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What O&G Facility Owners and Operators Need to Know about the Proposed PA CTG RACT Rule

Posted: June 15th, 2020

Authors: Katie F. 

On Saturday, May 23, 2020, the Pennsylvania Department of Environmental Protection (PADEP) posted a proposed Reasonably Available Control Technology (RACT) rule in the Pennsylvania Bulletin for the control of volatile organic compound (VOC) emissions from “existing” oil and natural gas sources, commonly referred to as the control techniques guidelines (CTG) RACT Rule.  Comments on the proposed CTG RACT Rule are due to PADEP by July 27, 2020.  The proposed CTG RACT Rule establishes the VOC emissions limitations and other requirements of the U.S. Environmental Protection Agency (U.S. EPA) recommendations in the Control Techniques Guidelines for the Oil and Natural Gas Industry (2016 O&G CTG).  The level of VOC control expressed in the CTG RACT Rule is comparable to the requirements of 40 CFR Part 60 Subpart OOOOa.   U.S. EPA has proposed to withdraw the 2016 O&G CTG.  If the 2016 O&G CTG is not withdrawn, states with ozone nonattainment areas (and subject to RACT requirements) must revise their State Implementation Plans (SIPs) for the 2008 and later ozone standards to include RACT standards for existing oil and natural gas sources covered by the 2016 O&G CTG no later than January 21, 2021.  It is important to note that PADEP does not plan to abandon the CTG RACT Rule even if the 2016 O&G CTG is withdrawn by U.S. EPA. We expect that PADEP will still work to establish the emissions standards by the January 21, 2021 deadline regardless.

The CTG RACT rule is proposed as 25 Pa Code §§129.121 – 129.130 and will regulate VOC emissions that are associated with existing oil and gas operations in Pennsylvania.  The rule defines existing as oil and natural gas sources that are in existence on or before the effective date of the proposed rulemaking when published as a final-form rulemaking. PADEP estimates that the rule will apply to over 89,000 unconventional and conventional oil and natural gas wells (of which over 8,400 unconventional and over 71,000 conventional wells are currently in production), approximately 435 midstream compressor stations, 120 transmission compressor stations, and 10 natural gas processing facilities.  The sources affected by the proposed CTG RACT Rule are:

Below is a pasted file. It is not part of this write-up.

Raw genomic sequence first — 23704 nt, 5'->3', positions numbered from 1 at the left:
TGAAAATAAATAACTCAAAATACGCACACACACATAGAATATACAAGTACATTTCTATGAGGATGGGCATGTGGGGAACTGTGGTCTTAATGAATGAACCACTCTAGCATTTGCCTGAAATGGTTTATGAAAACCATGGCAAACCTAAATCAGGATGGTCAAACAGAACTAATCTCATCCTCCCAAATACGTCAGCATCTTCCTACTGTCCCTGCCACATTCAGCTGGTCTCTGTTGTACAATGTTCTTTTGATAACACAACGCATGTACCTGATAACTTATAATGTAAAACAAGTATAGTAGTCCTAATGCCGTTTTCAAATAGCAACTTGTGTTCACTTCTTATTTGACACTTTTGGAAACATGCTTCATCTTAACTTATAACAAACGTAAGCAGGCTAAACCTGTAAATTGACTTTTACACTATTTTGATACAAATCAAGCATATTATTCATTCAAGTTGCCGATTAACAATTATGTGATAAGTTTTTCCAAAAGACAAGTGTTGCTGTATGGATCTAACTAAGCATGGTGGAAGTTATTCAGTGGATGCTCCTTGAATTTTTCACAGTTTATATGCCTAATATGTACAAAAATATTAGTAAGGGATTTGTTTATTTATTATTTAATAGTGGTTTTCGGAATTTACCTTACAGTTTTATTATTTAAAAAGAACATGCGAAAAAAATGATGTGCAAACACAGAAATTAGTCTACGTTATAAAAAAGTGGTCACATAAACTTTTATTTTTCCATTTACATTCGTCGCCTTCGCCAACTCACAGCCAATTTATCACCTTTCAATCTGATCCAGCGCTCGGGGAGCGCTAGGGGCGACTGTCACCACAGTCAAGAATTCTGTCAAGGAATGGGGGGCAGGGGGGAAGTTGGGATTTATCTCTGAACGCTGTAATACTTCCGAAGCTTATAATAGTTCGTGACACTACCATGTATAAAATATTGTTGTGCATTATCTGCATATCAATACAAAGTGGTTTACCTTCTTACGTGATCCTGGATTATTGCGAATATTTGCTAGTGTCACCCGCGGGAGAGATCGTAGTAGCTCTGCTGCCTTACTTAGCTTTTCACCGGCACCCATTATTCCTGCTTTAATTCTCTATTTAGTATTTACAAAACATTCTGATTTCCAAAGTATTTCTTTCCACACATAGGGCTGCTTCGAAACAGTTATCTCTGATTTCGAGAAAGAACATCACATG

• Storage vessels
  • Natural gas-driven pneumatic controllers
  • Natural gas-driven diaphragm pumps
  • Reciprocating and centrifugal compressors
  • Fugitive emissions components

In two cases, PADEP determined that more stringent RACT requirements than the 2016 O&G CTG are necessary:

  • PADEP proposes a lower VOC applicability threshold is for storage vessels at unconventional well sites installed on or after August 10, 2013 to prevent backsliding, which will also represent RACT for storage vessels at gathering and boosting stations, processing plants, and transmission stations.